Nine: “Folk was quite cool because the tree was hung from the roof. This woman was randomly speaking Italian and it was quite funny. It was quite witch-like when they were doing the witch circle.”

Five: “It was spectacular! I liked the show when it was nearly at the end because I like imagination. And I liked the other bit when there was a teensy bit left to the end because it was just like a made up language and it was really funny.

It was great because I like puppet shows, they were making them look like puppets because they were copying. (*Nine demonstrates the moves we learnt in our seats during the first part of the show*).

The whole thing used up lots of funny imaginations. Whoever’s imaginations they were, I like their imaginations.

The music, it was good because I liked the one where it was sort of harmony like sort of calm. The beginning sounded like they were definitely in France and then there was some music that made me feel in the jungle and then Tokyo, is that the capital of Japan?”

Eleven: “It was really fun. I thought the show was really good and I loved the music.”

After Folk, the dancers return to the stage to answer questions from a buzzing audience. “Where are you from?” “When did you start dancing?” “What’s your favourite type of dance?”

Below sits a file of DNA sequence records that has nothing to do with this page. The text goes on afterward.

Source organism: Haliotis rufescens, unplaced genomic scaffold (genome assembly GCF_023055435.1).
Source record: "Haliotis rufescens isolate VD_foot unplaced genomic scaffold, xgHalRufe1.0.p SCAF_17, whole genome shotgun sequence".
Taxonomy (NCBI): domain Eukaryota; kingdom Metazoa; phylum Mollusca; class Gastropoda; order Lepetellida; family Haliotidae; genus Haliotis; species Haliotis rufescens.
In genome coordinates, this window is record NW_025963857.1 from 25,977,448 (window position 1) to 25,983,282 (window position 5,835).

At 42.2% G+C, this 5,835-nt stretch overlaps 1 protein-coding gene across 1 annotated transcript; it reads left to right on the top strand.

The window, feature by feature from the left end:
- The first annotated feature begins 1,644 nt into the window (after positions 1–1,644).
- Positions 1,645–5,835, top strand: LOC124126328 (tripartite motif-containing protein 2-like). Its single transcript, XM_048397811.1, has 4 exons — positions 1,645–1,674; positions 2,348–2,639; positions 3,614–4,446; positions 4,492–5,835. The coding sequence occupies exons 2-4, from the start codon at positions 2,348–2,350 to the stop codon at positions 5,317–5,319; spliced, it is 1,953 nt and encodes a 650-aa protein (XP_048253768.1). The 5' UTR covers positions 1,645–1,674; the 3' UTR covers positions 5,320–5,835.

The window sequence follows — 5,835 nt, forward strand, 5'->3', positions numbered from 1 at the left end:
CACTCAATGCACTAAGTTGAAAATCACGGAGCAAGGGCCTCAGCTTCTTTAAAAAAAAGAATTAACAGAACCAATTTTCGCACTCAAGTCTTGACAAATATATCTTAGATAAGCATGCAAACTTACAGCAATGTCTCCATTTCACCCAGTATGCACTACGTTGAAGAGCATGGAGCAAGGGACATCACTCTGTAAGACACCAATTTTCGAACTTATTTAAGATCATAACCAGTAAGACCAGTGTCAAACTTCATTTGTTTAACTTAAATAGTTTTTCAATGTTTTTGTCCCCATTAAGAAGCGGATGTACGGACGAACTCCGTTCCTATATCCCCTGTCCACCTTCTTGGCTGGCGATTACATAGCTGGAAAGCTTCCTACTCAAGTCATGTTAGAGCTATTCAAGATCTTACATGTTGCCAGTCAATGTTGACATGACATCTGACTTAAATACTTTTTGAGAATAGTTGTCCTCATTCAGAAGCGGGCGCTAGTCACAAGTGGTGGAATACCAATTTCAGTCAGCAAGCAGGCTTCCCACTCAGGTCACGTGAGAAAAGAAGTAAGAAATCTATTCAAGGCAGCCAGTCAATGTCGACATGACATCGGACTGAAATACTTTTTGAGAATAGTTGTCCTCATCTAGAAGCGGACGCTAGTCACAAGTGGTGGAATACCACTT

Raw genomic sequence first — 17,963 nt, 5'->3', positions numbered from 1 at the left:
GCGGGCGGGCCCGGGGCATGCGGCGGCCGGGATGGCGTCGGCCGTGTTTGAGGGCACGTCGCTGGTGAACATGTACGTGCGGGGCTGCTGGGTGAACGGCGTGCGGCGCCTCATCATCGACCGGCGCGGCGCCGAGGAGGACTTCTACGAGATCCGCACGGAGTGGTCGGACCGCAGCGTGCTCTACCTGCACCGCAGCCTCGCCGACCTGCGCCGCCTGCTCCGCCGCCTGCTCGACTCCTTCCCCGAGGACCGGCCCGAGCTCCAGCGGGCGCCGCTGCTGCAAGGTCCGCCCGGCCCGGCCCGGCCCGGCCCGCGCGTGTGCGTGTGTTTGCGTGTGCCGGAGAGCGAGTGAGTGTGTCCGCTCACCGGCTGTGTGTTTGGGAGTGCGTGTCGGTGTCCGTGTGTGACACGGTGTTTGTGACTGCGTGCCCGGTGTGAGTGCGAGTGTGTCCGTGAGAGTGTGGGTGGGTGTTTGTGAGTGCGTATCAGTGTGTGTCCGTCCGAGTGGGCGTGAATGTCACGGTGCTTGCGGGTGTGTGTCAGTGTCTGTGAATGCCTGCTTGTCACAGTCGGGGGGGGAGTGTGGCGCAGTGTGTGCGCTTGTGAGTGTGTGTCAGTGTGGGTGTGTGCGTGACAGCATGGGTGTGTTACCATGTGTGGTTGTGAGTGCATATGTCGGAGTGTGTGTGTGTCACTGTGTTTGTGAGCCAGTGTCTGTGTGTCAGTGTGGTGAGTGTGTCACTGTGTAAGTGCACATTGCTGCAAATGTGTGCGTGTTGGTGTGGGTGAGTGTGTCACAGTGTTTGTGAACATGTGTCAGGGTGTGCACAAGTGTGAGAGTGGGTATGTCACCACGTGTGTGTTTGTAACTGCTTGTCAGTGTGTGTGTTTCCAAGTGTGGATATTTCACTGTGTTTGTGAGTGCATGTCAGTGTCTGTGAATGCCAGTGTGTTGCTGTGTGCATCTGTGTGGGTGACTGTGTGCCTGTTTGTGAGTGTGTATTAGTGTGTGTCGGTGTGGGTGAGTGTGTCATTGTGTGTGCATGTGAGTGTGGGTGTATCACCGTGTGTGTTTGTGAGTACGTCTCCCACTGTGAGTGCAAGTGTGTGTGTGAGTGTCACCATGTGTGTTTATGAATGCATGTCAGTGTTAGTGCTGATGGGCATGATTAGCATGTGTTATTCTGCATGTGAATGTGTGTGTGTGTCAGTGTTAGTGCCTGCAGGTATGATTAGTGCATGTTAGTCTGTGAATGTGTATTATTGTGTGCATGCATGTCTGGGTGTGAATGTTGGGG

Nine: “It was great because you could ask questions at the end so we could find out where they came from and how they started dancing. They were from lots of different countries, even America.”

Watching dance is a fabulous way to inspire keen dancers but it’s also brilliant for kids in general. There’s room for imagination, the chance to weave your own story, to laugh at something because it tickles your funny bone without words or slapstick.

Wales should be very proud of their dance company. They’re presenting beautiful work and stirring a love of dance. Discover Dance is an ideally relaxed way to introduced new audiences to contemporary dance and gives young people a chance to interact with the professionals.

Five: “I’d like to watch more dance because it’s funny sometimes and you get to do lots of different moves and when you dance it’s kind of like doing exercise and it’s good for you because it helps you stay healthy.”

Nine: “I’d like to watch more dance because it can be strange in certain ways and funny. It was very weird because usually you’d have a tree on the ground and you wouldn’t use a brush to sweep leaves, you’d use a rake.”

We were also intrigued to get a sneaky peak at the developments in Sherman Theatre’s foyer, which got a thumbs up from hard to please Eleven: “I LOVED the redecorating, it feels cosy but big too.” We’re big fans of the venue, their range of family friendly productions and the utterly awesome Sherman 5 scheme that has genuinely opened up the doors to so many people.

Discover Dance is touring the UK this spring, heading to Huddersfield, Brecon, Shrewsbury, Aberystwyth, Newtown, Mold, Newport, Swansea and Derby. Full tour dates on www.ndcwales.co.uk.